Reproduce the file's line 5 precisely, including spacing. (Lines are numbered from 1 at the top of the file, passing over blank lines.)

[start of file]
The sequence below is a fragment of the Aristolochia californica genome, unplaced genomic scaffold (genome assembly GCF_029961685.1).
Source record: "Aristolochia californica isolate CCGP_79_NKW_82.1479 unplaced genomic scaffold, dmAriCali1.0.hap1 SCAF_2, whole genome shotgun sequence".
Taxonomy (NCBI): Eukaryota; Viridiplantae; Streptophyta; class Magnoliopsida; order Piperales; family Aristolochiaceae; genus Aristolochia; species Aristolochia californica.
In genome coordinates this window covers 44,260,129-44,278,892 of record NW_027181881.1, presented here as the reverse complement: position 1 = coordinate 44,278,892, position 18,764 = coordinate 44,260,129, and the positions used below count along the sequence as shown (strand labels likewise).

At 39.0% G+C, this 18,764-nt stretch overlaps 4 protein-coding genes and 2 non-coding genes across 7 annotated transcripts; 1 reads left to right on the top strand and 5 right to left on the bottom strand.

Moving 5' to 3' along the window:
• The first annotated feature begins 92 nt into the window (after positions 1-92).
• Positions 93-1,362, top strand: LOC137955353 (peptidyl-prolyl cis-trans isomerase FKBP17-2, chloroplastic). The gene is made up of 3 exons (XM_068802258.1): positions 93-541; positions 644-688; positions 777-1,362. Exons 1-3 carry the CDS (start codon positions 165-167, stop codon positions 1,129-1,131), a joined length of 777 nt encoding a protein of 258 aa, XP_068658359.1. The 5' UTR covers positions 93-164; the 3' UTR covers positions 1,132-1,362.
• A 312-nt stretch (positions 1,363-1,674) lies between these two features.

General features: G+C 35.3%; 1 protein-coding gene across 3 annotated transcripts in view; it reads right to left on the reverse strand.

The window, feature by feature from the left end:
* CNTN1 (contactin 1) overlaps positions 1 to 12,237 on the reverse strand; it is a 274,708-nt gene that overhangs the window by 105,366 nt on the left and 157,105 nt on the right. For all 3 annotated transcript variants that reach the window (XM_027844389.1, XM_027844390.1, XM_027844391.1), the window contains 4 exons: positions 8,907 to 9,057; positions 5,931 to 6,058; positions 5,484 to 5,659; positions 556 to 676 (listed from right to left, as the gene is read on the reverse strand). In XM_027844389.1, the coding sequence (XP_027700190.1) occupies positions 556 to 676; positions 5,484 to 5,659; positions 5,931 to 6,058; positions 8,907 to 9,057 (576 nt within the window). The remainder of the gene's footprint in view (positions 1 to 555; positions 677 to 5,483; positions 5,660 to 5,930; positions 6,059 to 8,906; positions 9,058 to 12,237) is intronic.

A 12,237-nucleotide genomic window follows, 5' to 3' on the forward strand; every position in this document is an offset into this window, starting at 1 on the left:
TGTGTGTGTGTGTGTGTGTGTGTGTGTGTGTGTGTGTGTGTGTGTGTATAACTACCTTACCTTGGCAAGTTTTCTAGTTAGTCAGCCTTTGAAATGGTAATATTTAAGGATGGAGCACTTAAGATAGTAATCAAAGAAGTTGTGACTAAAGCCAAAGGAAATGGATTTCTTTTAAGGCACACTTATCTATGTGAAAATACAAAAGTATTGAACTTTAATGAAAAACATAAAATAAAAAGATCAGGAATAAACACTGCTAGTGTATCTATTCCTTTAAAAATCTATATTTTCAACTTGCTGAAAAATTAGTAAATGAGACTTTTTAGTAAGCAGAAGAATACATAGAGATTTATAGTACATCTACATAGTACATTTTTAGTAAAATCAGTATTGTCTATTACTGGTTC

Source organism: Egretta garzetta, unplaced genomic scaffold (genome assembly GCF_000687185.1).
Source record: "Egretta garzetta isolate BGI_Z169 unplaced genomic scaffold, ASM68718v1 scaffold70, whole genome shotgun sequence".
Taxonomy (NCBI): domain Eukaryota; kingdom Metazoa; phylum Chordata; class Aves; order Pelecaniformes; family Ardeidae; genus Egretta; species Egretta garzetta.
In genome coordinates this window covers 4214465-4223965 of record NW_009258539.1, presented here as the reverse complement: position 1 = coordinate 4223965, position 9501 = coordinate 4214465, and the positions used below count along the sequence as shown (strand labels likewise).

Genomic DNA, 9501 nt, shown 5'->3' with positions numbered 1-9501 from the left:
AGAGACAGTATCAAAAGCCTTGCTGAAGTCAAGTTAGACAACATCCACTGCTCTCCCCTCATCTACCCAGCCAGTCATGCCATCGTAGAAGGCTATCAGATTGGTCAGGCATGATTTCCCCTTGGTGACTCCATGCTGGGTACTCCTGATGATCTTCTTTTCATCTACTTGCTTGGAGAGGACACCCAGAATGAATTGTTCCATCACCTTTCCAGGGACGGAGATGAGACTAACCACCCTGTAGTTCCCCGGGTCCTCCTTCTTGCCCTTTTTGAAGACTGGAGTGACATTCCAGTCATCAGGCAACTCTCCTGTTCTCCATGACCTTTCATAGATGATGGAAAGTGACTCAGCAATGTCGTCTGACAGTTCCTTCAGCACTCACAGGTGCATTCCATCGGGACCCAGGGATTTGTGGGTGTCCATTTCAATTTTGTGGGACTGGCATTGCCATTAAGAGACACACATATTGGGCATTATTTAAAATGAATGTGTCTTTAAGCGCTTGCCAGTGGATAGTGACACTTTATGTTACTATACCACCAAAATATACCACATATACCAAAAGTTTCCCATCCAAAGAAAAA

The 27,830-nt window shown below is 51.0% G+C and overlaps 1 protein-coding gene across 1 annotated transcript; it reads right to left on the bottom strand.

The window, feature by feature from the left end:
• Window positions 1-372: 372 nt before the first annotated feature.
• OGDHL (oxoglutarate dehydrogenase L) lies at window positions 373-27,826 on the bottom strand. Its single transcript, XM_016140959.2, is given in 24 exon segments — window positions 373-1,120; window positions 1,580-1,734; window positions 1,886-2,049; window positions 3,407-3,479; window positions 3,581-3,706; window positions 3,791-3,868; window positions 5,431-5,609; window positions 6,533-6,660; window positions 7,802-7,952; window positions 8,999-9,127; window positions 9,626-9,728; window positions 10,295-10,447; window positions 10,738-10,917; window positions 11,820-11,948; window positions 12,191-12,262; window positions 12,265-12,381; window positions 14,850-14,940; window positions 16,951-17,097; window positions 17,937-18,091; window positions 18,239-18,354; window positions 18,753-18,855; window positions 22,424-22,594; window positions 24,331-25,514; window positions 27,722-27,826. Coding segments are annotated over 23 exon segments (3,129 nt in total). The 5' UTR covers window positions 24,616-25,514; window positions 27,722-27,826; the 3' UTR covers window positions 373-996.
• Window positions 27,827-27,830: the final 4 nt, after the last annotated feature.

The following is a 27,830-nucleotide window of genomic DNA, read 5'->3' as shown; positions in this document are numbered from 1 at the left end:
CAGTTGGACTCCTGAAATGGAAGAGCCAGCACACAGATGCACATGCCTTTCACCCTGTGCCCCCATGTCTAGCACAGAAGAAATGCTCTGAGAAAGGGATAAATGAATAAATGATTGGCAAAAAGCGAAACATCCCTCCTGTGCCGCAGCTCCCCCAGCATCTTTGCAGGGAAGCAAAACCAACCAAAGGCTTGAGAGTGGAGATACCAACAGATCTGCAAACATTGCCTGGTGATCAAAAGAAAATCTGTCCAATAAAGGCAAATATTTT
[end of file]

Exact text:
At 39.0% G+C, this 18,764-nt stretch overlaps 4 protein-coding genes and 2 non-coding genes across 7 annotated transcripts; 1 reads left to right on the top strand and 5 right to left on the bottom strand.